Throughout the 1970s and 1980s, the profitability of some capital goods industries, measured as a ratio of both gross output value and of value added, fell steeply compared to profit ratios in the commodities and consumer goods sectors. During the same period, profitability of the natural resources sector declined minimally, while profitability of the consumer goods sector rose. The capital goods sector had been much more profitable than the natural resources sector; but by the late 1980s, the two sectors were equally profitable. The main cause of the plunge in profitability among capital goods apparently was price inflation of imported intermediate inputs. Especially affected, for example, were the electrical equipment and plastics industries--precisely the type of technical industries that Jordan envisaged as important to its economic future. The drop in profitability was not irremediable, however, and government officials continued to be optimistic about prospects in technical industries, particularly those that were skill intensive and labor intensive rather than capital intensive.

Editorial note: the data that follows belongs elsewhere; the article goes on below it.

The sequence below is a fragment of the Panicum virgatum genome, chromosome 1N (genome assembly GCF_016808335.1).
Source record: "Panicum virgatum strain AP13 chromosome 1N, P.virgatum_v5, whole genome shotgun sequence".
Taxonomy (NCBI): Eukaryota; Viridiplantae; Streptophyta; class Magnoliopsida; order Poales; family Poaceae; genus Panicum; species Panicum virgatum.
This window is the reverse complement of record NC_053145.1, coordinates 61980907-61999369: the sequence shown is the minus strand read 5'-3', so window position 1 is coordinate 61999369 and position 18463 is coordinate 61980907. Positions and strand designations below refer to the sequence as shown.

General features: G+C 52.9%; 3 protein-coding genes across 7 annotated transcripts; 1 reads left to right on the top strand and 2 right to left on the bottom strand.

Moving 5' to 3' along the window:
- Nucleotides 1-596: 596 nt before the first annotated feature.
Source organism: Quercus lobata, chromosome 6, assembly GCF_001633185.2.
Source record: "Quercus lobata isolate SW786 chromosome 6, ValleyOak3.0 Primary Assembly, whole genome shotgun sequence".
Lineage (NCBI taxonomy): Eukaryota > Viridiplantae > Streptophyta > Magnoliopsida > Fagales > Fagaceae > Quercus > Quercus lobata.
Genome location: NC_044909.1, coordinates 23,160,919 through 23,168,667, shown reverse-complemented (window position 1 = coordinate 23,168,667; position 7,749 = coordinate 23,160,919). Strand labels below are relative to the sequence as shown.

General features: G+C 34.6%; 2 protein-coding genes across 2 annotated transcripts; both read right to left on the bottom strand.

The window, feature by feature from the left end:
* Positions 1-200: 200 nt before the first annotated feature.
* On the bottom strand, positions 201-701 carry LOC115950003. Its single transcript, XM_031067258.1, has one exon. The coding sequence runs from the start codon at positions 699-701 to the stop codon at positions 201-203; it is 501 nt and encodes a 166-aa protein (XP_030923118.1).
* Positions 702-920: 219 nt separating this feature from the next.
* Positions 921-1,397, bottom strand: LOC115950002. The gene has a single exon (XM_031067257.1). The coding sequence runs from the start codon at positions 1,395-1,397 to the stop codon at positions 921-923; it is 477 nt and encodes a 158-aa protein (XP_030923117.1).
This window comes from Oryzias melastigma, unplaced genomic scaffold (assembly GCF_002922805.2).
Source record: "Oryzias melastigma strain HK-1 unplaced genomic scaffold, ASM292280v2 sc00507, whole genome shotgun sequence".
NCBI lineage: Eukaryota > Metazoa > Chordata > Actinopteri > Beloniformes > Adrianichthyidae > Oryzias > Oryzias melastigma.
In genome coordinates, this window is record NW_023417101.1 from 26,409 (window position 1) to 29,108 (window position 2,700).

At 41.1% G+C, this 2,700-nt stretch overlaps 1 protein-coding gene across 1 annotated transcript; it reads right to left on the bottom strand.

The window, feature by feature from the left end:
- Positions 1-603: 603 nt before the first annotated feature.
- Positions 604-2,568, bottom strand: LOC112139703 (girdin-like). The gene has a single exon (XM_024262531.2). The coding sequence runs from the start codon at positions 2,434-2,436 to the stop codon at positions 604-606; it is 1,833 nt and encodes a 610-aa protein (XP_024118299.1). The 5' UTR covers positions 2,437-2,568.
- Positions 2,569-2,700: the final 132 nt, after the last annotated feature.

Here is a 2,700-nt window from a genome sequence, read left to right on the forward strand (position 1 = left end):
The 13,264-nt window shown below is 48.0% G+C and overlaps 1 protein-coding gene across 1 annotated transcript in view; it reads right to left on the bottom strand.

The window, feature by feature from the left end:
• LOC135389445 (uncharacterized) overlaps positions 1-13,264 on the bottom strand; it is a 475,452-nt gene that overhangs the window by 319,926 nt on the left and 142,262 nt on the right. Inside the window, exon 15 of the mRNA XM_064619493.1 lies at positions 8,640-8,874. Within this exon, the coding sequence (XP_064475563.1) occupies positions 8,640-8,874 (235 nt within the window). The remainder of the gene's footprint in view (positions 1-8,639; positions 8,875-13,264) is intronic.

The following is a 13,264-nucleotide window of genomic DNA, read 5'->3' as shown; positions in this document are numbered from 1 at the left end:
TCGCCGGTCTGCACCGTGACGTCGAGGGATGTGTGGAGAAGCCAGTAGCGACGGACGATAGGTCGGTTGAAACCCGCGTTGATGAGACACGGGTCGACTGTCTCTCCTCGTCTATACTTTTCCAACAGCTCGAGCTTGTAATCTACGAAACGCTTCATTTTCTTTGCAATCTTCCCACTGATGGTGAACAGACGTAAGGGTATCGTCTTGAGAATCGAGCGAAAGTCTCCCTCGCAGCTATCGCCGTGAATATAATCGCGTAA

The pharmaceuticals and veterinary medicines industries were examples of the new direction of industrial development policy. The government-established Arab Pharmaceutical Manufacturing Company exported more than 70 percent of its production in 1987. A halfdozen other drug and medical equipment companies were garnering a large share of the Middle Eastern market in the late 1980s. Engineering industries also were a development target. In 1985 this manufacturing sector accounted for about 9 percent of manufacturing value added, 14 percent of total manufacturing employment, and about US$5 million in export sales. About 95 percent of the sector was devoted to basic fabrication of metal sheets, pipes, and parts. Jordan also exported in limited quantities more sophisticated products, such as domestic appliances, commercial vehicles, electrical equipment, and machinery; eventually it wanted to produce and export scientific equipment and consumer electronics. Another developing industry was plastic containers and packaging, of which about one-quarter of output was exported.